The history of the old station

The arrival of the railways heralded a revolution in transport in the 19th century. The first railway link reached Solingen in 1867 on the route between Cologne and Wuppertal via Ohligs and Haan. A branch line was built from Ohligs to Solingen. Twenty years later another line brought the railways into the centre of Solingen. This was the so-called “Corkscrew Line” from the Wuppertal suburb of Vohwinkel via Gräfrath and Wald. The predecessor to today’s central station dated back to this time. The South Station was small, narrow and low, and its two platforms were far apart from each other. After the opening of the Müngsten Bridge (1897) and the railway link to Remscheid, the volume of passengers and frequency of trains grew so rapidly that before long the station was too small. Its location was unfavourable right from the start. Nonetheless a new building was constructed on the same spot to save any extra expense.

The new station was officially opened in October 1910 and renamed the “Central Station“ in 1913. A steel pedestrian bridge over the railway line made it safer for visitors to get to the platforms. It was hoped that giving the building a representative design would usher in a new chapter in the history of Solingen railway stations. People dreamt of hotels and well-to-do businesses in the vicinity. The local protestant church also had high hopes for the future and offered its nearby plot of land for sale. But there were no takers. The last hopes disappeared with the outbreak of the Second World War. During an air raid on the centre of Solingen on the 4th November 1944 Solingen Central Station was so badly damaged that it was put out of action for ever.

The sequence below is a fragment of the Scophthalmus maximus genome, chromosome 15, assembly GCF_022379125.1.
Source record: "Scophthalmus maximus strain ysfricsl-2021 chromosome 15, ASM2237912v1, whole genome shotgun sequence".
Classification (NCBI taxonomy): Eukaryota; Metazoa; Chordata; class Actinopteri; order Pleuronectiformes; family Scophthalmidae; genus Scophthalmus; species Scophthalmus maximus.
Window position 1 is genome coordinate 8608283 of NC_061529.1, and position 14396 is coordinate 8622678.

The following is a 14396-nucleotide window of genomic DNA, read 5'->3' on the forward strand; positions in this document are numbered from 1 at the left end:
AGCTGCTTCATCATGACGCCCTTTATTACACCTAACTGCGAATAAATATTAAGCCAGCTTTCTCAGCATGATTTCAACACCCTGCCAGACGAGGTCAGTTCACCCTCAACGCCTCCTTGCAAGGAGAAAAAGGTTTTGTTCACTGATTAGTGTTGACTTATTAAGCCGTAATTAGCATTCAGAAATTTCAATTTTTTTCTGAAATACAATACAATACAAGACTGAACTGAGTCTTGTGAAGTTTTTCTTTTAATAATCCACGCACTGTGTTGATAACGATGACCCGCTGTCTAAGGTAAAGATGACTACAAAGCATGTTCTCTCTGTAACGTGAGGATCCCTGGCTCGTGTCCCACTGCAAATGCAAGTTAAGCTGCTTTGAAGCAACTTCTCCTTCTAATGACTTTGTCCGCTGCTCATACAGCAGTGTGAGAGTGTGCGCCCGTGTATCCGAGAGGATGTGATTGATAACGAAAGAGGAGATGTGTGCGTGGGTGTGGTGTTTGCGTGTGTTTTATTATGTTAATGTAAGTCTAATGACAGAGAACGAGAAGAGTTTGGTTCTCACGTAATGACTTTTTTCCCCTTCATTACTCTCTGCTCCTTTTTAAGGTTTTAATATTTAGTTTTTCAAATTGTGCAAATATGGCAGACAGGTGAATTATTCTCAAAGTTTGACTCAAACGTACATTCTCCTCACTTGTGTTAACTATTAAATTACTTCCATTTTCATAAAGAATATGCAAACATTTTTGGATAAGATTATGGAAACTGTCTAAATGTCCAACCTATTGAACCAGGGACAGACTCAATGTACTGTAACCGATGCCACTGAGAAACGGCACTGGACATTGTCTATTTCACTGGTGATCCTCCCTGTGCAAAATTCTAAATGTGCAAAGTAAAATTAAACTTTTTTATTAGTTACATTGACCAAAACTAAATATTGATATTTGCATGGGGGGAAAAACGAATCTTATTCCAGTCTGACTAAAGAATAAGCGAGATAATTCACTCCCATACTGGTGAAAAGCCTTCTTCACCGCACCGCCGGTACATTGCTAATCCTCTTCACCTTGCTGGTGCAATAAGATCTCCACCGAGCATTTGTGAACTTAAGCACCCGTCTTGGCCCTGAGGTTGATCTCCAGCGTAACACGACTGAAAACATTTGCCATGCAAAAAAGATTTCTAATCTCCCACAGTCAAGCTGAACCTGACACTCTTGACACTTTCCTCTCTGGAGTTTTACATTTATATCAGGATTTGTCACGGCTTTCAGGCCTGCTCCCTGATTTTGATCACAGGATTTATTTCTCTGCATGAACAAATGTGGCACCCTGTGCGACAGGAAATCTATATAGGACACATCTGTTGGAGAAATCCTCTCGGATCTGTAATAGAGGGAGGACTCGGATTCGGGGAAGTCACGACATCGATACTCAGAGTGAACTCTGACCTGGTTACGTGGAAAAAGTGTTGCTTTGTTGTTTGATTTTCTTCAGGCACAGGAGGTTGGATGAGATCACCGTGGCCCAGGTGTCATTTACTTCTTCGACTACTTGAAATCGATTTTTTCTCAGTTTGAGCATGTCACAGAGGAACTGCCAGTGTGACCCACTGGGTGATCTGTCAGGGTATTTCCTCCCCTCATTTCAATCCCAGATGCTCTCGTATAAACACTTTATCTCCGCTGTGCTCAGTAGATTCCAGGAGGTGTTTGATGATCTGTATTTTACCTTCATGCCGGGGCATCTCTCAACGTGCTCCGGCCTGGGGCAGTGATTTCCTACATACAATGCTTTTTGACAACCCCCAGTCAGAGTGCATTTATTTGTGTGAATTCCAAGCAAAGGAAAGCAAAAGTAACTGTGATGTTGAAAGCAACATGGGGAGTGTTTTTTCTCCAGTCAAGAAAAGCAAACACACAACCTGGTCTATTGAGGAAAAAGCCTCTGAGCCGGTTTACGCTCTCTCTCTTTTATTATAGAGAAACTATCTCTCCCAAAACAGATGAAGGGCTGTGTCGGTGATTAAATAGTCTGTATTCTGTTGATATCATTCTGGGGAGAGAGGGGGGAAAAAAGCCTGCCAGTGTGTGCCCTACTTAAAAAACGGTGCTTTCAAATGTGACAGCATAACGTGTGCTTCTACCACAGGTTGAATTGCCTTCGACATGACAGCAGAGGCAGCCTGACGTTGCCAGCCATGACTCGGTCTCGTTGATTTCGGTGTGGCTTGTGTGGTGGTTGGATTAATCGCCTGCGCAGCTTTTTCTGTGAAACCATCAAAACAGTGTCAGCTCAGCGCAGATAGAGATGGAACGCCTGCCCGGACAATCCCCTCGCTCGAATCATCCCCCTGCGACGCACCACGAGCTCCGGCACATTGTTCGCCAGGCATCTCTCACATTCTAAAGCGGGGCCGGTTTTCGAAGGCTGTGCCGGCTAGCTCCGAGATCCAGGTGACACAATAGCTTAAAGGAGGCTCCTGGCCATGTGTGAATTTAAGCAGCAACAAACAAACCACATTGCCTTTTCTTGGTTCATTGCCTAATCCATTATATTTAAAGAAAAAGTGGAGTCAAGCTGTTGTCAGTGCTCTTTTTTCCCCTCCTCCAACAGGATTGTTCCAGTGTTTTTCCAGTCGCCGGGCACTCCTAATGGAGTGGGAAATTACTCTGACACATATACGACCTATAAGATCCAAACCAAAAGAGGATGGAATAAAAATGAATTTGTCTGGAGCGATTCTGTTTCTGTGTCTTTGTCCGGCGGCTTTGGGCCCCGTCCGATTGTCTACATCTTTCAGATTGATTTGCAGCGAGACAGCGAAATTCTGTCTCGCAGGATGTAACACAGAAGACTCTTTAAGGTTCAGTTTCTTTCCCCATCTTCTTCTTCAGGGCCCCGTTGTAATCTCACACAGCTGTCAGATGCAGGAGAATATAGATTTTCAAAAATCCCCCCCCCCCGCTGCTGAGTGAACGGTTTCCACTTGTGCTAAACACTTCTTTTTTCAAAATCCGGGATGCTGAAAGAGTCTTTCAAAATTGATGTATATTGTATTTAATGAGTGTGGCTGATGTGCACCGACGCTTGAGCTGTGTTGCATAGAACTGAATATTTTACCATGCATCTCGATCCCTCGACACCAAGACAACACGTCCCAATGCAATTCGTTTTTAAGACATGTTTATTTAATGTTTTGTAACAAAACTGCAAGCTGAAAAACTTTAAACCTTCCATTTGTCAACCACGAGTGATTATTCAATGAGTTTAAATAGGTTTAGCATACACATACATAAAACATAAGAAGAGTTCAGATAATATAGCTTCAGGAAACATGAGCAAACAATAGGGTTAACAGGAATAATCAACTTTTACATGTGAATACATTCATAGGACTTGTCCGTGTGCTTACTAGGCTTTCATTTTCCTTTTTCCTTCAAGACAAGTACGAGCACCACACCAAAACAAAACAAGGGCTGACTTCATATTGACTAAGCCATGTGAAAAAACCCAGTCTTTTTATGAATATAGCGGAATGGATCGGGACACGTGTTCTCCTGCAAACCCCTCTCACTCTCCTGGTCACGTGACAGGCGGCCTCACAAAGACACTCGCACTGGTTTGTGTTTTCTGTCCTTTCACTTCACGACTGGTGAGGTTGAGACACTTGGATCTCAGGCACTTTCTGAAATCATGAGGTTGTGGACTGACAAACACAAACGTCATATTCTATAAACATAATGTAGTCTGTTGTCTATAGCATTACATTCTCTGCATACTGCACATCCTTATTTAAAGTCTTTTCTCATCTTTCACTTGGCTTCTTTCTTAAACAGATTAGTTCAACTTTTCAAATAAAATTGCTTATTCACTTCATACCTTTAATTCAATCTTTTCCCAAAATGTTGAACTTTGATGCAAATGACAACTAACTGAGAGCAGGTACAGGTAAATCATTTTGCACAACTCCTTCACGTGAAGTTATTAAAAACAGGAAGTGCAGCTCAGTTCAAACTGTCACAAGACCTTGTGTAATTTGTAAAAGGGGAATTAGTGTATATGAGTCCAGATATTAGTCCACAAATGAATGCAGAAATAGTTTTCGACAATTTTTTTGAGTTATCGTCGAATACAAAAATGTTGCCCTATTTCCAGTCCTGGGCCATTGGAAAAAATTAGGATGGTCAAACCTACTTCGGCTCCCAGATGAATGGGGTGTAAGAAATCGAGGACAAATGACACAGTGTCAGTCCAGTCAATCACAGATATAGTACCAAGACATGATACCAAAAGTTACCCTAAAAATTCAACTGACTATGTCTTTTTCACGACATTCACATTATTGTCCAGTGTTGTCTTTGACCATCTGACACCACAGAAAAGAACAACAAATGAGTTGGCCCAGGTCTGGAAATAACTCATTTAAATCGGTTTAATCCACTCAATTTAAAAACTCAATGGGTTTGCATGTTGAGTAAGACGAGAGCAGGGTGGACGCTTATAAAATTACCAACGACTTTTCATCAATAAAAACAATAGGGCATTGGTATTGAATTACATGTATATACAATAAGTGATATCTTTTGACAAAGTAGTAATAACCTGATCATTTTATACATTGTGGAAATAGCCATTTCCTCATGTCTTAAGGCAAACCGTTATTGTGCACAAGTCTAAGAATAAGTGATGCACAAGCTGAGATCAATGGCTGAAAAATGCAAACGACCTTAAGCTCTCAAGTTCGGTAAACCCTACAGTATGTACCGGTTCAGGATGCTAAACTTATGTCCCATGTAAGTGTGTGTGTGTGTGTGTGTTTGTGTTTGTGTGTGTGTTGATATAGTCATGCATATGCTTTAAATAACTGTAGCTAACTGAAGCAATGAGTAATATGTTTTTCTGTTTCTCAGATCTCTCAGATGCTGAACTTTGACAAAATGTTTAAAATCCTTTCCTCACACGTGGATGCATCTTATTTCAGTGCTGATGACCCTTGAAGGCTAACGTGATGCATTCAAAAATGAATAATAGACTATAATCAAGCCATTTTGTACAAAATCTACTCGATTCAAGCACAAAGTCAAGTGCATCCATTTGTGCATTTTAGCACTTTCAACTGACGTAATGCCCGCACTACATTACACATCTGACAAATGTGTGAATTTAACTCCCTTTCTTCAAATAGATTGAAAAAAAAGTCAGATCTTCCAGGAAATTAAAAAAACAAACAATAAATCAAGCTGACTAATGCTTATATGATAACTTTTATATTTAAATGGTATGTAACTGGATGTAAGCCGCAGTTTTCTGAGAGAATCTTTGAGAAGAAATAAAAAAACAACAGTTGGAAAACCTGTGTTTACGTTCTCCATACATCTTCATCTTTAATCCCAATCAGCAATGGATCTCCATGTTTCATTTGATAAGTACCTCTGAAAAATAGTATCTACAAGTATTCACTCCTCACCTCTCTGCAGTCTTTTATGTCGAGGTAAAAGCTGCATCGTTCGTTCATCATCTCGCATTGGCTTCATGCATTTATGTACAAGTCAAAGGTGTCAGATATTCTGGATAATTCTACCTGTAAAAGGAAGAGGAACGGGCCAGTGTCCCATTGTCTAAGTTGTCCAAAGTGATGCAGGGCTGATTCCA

The destruction of the town centre and the station gave the citizens of Solingen a chance to implement radical new plans. As in 1898 the town wanted to move the station nearer to the centre to improve transport links. But once again the railway company rejected these proposals. The rebuilding of the central station only began once more in the mid 1950s. The upshot was a building remarkable for its light airy entrance hall and high glass façade. The oval shape of the building was indicated by two rounded corners, repeated inside in the shape of three small pavilions containing a flower shop, a newsagent and a tobacconist. Next to the entrance of the building with its ticket offices, information area and luggage lockers, stood a 22 metre high station tower.

That said, the planned representative square in front of the station remained as a simple stretch of grass with an asphalt pavement and the next trolley bus stop was some distance away in the Kölner Straße. From the 1950s passenger numbers declined continually. There were no new investments made in the building and services were considerably reduced. After German Rail turned the station into a one-man business in 1968, ticket sales were only possible at machines. In 1978 the station tower whose upkeep had been financed by the town in the face of huge protests, was finally demolished. In 1993 the station building, the bridge and the signal box on the west side of the station were all put under a protection order.

The Forum for Product Design and the South Park complex were created during “Regionale 2006“ in Solingen. At the same time two new railway stations, "Mitte" and "Grünewald" were opened, whilst the station in Ohligs was designated as the new main station.